It can feel like you’ve been hired as an extra chaperone at a children’s party. On most Saturdays in Um Safa, Sa‘id ‘Awad packs his wife Rima and six, seven, or eight of his fourteen children into his lively SUV, all of them bumping and bouncing on the uneven roads. After a short hike to the family’s fields in Wadi Al-‘Ara’is, the soccer games begin.
Taybeh: the fertile wadi, Irish-green after the rains, plowed and sown with seed along with another flat stony stretch at the top of the hill—maybe 1000 dunams altogether (250 acres), enough to keep several families and their herds going for some months. The land belongs to several private Palestinian owners in the village; they rent it out to Bedouins who live there in the spring and summer, grazing their sheep and harvesting whatever is left of the crops after the settlers and their herds have gotten to them. Last year the Palestinians lost tens of thousands of shekels because of these depredations. Just yesterday one settler boy-man hit Arik hard on the head with a club, splitting in two the helmet Arik was fortunately wearing.
The rains have come in force, the hills are muddy, and there is food for the goats and sheep. Over morning tea in Makhul we get the weekly litany of hurts. Walid—still a boy—was out alone with the herd, and settlers came and beat him. It’s really dangerous to be alone on the hills. A large posse of settlers attacked Qadri and several others; there were two broken legs. A few days earlier, settlers killed Qadri’s uncle’s cow.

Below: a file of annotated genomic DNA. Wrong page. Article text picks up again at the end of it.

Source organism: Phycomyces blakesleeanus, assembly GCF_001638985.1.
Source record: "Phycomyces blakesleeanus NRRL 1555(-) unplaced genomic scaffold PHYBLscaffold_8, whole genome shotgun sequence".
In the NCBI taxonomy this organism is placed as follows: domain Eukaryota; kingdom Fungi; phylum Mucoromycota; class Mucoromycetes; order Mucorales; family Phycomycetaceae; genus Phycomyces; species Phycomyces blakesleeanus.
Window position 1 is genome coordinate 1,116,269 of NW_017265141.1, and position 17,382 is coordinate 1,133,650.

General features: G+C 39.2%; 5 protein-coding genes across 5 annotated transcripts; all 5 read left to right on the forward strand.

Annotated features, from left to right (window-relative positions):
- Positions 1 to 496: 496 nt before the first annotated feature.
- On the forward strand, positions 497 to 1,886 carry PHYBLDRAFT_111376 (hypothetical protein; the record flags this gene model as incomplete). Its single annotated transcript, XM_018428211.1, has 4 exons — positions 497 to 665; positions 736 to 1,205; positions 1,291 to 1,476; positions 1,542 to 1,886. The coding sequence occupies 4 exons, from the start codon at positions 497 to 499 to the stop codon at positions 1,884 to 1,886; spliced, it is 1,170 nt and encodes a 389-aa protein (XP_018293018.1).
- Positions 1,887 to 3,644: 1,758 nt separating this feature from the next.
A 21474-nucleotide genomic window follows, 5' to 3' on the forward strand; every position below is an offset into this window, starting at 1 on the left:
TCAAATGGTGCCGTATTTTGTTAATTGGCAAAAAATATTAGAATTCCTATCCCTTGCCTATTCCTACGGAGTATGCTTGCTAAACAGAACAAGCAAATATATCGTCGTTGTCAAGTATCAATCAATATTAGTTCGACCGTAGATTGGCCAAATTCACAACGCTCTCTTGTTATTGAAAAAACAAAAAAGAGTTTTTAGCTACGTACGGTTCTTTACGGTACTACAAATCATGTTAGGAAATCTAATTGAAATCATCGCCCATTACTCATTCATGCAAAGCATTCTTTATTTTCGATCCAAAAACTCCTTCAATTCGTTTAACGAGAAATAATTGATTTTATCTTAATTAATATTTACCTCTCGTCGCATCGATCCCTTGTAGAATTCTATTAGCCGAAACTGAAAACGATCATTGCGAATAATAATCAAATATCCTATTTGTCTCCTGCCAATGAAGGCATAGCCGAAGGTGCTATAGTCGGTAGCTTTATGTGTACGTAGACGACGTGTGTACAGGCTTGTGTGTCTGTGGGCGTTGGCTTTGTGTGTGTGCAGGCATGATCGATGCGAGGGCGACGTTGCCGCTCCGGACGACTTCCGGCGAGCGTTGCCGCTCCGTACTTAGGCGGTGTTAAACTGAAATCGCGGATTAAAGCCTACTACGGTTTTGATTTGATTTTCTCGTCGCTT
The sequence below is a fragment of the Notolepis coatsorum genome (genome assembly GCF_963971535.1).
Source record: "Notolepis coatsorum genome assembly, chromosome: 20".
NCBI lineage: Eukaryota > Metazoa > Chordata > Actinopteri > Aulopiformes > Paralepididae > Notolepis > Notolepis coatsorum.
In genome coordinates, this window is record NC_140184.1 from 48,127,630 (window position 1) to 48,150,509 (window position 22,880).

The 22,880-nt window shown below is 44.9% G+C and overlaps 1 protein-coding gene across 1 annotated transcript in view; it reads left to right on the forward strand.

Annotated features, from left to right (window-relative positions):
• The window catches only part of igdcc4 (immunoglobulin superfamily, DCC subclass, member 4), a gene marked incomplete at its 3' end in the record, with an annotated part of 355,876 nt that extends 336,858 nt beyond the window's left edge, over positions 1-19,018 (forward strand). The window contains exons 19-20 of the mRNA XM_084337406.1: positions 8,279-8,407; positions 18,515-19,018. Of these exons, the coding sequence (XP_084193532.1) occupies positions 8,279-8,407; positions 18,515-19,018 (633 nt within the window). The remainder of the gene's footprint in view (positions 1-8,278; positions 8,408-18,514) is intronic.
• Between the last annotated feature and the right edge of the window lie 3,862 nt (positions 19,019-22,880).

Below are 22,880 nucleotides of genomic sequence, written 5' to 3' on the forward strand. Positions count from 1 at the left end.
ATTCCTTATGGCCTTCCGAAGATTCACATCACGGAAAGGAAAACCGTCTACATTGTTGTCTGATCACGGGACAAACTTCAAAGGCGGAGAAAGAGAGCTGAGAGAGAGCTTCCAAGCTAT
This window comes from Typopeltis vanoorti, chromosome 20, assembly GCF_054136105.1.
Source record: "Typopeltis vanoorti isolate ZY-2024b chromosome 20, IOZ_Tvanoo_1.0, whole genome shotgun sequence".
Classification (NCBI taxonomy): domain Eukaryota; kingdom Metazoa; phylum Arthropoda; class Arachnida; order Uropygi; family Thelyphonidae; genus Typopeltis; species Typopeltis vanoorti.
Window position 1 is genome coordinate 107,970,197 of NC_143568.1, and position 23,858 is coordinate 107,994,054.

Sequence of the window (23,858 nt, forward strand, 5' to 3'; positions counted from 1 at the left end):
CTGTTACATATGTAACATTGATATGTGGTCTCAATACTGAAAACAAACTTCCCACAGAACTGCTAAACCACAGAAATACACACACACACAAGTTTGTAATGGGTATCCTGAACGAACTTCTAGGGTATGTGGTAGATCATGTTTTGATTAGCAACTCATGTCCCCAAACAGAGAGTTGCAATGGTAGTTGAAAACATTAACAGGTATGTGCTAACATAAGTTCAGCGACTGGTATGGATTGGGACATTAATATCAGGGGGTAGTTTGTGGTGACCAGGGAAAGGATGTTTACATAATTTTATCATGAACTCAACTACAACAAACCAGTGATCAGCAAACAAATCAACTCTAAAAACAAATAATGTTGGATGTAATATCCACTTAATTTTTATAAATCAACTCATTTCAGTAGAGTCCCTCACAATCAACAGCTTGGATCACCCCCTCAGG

I missed the pogrom at ‘Auja west, or ‘Auja Fok, last Friday, though I was just a few kilometers away with the shepherds. Some thirty armed settler thugs descended on the village at midday, wielding sticks and metal bars, creating havoc, some of which you may see here, in this video from Yaniv Junam.
It’s a tiny dot deep in the desert, hidden in a wild sweep of hills and rock and narrow goat-tracks, brown-beige-gold. It’s the end of the world. A rough road takes you there. There’s a bigger village, Isfay, on the ridge above it; they have a health clinic and a wind turbine. Magha’ir al-‘Abid, “Caves of the Slaves,” has a few dozen souls, most of whom live in caves. Each of the caves has a carved stone façade, and inside they’re well appointed, clean, warm on this sunny mid-winter day. Outside you hear wind rippling over sand and the gentle bleating of goats and sheep.